As a politics student I never much liked the term ‘political science’. It seemed to imply that those of us doing the studying could somehow put our own prejudices aside, achieve a pure state of dispassionate reason, and study other people as if they were rats in a laboratory, rather than people just like us. In the same way, the problem with ‘evidence-based policymaking’, which is one of the buzzwords of the day, is that the certainty of the sciences can never be fully applied to the social sciences, because it’s never possible to run fully controlled experiments on people’s lives. Correlation, in trying to analyse the effect of one influence among millions on how people act, can rarely prove causation: at best it can give us an educated guess, which falls some way short of pure science.
Economics is a good example: the mountains of data it has accumulated still refuse to point to a clear conclusion. The more the discipline progresses, the more disagreement there is between the Keynesians and the Austrians, both of whom can torture the statistics as they see fit and produce apparently convincing arguments. The more I read from either, the less clear I am about which side is right: in theory the Keynesian position is appealing, but in practice the amount of responsibility it places in relatively few hands is a problem too. Neither Ed Balls nor George Osborne really has a clue what will happen if we fiscally retrench, stimulate demand, put up interest rates, print more money, or whatever. Each can quote roughly appropriate and superficially attractive examples from history to support his case, but neither can possibly quote examples that cover all of the variables that are in play in what is today an enormous, unique and uncontrollable experiment. Beyond the very short term, our economic outlook is simply unknowable: unfortunately, politicians and commentators are respected for making confident predictions (even if those turn out to be completely wrong) so you won’t catch many of them admitting it. Science and social science are, as it were, overlapping magisteria: the bigger and more complicated the political question, the weaker our ability to deal with it by scientific method.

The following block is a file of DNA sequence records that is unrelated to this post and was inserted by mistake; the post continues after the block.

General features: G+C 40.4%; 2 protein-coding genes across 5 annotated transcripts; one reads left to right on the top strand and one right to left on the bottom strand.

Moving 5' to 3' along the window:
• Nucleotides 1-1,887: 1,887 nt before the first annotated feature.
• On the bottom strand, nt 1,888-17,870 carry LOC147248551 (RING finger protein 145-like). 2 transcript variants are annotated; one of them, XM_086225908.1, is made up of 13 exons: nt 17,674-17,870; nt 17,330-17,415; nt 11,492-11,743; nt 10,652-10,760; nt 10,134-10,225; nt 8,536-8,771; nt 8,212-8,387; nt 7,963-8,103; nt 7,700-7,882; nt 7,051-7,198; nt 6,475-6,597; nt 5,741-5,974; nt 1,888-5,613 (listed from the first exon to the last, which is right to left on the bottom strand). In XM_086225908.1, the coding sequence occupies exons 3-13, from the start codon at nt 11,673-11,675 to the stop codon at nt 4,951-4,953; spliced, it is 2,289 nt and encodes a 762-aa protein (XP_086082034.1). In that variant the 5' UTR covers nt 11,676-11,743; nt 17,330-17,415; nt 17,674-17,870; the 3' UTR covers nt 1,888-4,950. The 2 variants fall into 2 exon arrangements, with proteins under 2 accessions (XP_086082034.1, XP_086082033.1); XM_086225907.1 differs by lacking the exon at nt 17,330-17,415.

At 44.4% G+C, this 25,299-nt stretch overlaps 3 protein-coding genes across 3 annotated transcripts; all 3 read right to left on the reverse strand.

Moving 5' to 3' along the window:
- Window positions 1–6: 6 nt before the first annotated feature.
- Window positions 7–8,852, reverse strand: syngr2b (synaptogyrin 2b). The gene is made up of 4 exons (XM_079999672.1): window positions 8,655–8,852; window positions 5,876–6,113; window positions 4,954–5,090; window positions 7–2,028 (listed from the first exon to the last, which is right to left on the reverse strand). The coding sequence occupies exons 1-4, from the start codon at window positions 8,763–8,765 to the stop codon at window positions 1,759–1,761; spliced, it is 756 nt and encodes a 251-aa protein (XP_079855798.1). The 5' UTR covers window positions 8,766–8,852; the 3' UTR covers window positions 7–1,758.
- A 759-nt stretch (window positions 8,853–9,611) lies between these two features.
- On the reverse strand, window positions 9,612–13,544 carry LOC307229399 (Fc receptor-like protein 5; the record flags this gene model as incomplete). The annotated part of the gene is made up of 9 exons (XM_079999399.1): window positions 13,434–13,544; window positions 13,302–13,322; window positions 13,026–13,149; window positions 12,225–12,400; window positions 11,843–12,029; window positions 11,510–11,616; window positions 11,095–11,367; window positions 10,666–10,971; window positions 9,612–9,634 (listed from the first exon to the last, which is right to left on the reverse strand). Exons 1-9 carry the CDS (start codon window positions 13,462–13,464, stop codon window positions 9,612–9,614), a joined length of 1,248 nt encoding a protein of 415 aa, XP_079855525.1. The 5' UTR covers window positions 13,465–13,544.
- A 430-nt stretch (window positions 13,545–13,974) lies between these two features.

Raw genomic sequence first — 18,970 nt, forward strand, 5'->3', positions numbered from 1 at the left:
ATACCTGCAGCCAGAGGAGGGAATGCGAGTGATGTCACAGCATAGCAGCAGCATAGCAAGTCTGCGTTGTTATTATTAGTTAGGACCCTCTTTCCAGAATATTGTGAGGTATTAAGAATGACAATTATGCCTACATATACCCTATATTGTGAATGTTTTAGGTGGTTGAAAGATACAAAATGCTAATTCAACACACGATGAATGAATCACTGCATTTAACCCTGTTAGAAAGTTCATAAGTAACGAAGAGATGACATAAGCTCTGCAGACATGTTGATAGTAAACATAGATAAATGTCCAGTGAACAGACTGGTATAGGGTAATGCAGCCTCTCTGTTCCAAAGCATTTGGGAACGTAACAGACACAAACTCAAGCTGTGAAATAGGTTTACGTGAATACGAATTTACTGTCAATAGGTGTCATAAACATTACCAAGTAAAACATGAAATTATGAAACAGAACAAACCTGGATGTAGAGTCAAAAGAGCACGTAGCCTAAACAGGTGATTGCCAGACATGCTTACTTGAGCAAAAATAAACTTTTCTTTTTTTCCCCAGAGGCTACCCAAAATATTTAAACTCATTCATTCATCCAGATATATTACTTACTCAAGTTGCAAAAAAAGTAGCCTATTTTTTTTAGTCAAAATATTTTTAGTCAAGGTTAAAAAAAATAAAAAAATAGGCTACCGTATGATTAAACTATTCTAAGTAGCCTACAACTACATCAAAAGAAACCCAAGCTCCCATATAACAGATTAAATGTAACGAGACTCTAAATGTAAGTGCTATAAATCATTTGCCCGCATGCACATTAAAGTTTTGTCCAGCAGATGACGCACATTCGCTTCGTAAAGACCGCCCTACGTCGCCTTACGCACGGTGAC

The phrase ‘evidence-based’, then, when applied to politics, where there is rarely a definitively correct answer, is one we ought to be wary of. Indeed, since governments so often debase evidence-based policymaking into policy-based evidencemaking, we have to be even more sceptical than usual when dealing with any politician, journalist or public figure who purports to be operating on the basis of ‘the evidence’. Politics is about how we run society, what we do with our and other people’s money, how we share our time on earth with other people, how we order the fundamentals of our lives. Unlike crunching data from radio telescopes or splicing plant genomes, these are emotive issues, and it is impossible to be fully dispassionate and to disregard our own experiences of our lives and of society. Anyone who claims to be able to do so should warrant our suspicion. Anyone who can genuinely do so is a sociopath.
If we are being honest, we all — scientists and academics included — at some point or other fall into one of the following:
- anchoring trap — giving disproportionate weight to the first item of information received
- status quo trap — bias towards maintaining the current situation
- sunk cost trap — making decisions which justify previous decisions, even if these are no longer sound
- confirming-evidence trap — concentrating on finding evidence to support a favoured option
- framing trap — posing the question for the decision in a particular way
- overconfidence trap — overestimating the accuracy of estimates and forecasts
- prudence trap — being over-cautious
- recallability trap — giving more weight to recent and dramatic events
(Hammond, J S, Keeney, R L and Raiffa, H (1998), ‘The Hidden Traps in Decision Making’, Harvard Business Review, September-October)
As ever, Orwell is ahead of me: